I totally agree with your analysis of China. The recency bias of human nature makes people overweight its similarity with Japan in 1989 and underweight the experience of Japan in 1960, or even 1930s. Everyone agrees that China’s industrialization has to stop at some point, but they just don’t know whether it’s currently in its 2nd inning or the 8th inning. Based on my study of history and understanding about China, it’s much more likely that it’s in the 2nd inning than in the 8th inning. The 48% urbanization has 2 decades to go before it reaches 60s. The vast supply of cheap labor inland (800 million farmers) can be tapped for at least 2 more decades if industrial base can be built inland. The fact that we can’t turn many more inland farmers into migrant coastal workers doesn’t mean that the world is done tapping the labor pool in China.

    By the way, I recently started a blog after stumbling upon ndk’s inspiring post. I absolutely recommend reading his if you haven’t already. But I also would like to share my ruminations on this inflation/deflation debate with you. I would love to know if you, one of the original thinkers I respected the most, have any thoughts to share with me.

    Comment by CouldMarxBeRight — February 6, 2009 @ 4:39 pm

  3. Social service systems can’t absorb large amounts of funding in a short time, but the Chinese government has spent a few years ramping up a new health care system, and it’s can be more rapidly expanded. In the case of primary and secondary education, there is already a system in place, and funding can be increased. The trouble with using health and education for demand management, is that you can create stimulus by boosting teacher pay, but you really can’t do anti-stimulus. For example, if China boosts teacher salaries by 25% to get out of the recession, it can’t cut pay when times are good. However, a one time bonus might work.

    Political and party officials firms will spend their money in their own interests, but you can arrange things so that their interests are aligned with public interests. Workers end up getting money because of the unspoken but very real threat that if workers don’t get money, they will organize and burn down party headquarters.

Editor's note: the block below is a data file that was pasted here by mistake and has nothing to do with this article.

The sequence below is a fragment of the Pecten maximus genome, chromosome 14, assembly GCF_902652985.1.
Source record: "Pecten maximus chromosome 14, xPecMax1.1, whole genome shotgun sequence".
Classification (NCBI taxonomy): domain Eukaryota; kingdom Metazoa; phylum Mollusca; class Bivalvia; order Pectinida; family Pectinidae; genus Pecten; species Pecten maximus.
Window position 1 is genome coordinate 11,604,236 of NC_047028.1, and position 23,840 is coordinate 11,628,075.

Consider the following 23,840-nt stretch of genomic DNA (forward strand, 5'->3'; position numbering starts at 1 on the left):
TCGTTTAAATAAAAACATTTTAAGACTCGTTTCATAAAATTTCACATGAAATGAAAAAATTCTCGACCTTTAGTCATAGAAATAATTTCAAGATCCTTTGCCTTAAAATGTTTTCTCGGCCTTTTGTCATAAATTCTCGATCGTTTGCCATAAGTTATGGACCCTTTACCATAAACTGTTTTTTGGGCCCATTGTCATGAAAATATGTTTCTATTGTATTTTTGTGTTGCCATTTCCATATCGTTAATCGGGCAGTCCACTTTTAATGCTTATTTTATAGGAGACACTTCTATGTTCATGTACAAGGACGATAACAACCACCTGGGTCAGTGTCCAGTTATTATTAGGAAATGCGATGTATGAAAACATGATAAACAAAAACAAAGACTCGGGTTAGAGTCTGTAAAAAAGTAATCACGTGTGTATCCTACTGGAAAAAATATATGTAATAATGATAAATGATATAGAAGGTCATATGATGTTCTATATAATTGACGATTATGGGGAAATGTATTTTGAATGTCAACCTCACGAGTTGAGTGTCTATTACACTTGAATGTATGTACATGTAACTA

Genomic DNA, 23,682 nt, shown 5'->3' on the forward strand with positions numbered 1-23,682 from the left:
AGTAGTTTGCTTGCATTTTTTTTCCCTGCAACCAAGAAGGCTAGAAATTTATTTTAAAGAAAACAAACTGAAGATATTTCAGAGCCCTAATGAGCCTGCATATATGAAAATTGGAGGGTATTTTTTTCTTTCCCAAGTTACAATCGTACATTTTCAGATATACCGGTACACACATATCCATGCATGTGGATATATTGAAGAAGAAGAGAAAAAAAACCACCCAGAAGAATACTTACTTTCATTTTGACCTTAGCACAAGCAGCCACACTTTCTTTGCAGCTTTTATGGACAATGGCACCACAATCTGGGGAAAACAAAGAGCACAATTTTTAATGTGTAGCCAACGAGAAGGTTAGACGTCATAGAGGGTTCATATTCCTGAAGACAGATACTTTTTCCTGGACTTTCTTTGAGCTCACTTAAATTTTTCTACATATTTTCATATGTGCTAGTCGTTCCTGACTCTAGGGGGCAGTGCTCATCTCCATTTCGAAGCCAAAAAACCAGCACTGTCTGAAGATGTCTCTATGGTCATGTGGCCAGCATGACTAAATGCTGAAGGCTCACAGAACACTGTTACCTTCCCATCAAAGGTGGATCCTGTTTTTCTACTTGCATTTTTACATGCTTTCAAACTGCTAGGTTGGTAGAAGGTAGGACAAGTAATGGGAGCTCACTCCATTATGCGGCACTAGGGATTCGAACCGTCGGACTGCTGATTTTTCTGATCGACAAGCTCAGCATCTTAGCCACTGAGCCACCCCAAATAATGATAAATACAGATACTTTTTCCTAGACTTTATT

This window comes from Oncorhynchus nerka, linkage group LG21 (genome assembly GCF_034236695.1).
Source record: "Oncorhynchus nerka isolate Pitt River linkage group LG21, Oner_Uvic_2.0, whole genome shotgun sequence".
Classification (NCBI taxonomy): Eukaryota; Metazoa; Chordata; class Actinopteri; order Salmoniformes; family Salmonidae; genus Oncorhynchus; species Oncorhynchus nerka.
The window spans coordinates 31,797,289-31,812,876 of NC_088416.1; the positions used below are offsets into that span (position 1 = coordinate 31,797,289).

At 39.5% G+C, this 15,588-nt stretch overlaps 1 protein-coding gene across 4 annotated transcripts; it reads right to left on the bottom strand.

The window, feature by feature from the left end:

I think within the government there is realization that SME credit is necessary. The problem is that it is really, really hard. It is much harder to give a $1000 loan to a beauty salon than it is to give a $1 billion loan to a steel mill, and it’s even harder to give one million $1000 loans. Another hard problem is how do you integrate SME’s into the Chinese political system? It’s pretty obvious how you integrate large enterprises (i.e. set up a Party branch and hire a party secretary).

    It’s not so obvious how you integrate small and medium enterprises into the Party-State system. I think the system that is developing is that you will have business chambers of commerce which resemble Chinese labor unions, and you will have political interaction between SME’s and local officials, with credit going through banks that are not heavily influenced by local officials.

    Ultimately, the only reason that the government will even do this is the realization that not doing this will put the long term survival of the Party-State at risk, which it will. Part of it is that today’s small companies are part of tomorrow’s big companies.

    Comment by twofish — February 8, 2009 @ 4:51 pm

  4. I don’t think we are near the end of Chinese industrialization, but I do think we are near the end of export driven industrialization. The problem is not that there are too few Chinese, but that there are too few non-Chinese to buy Chinese products. Export industries may and probably will continue to generate employment for 100 million inland migrants, but the next 200 million migrants will have to find something else to do.

    Also industrialization may be the wrong term for what is going on. What is interesting is that the number of Chinese employed in manufacturing hasn’t increased since the 1980’s. What is going on is that as you increase manufacturing productivity, you increase the number of service jobs available. So that people have been going directly from agriculture to services. This is a pattern that is very, very different from what most other countries have gone through.

    So instead of building more factories that build refrigerators, what may happen is that you increase productivity so that you end up building more refrigerators with the same number of people. At this point then you have lots of job openings for refrigerator salesmen, refrigerator delivery people, refrigerator repairmen etc. etc. If you have cheap refrigerators, this also creates new businesses like ice cream parlors, which then creates jobs in advertising, ice cream product research.

    If you look at what I just said, it should be pretty obvious why I think that SME’s are important. You can create a refrigerator factory as a very large company, but it’s difficult to create an ice cream store that way.

    Comment by twofish — February 8, 2009 @ 5:04 pm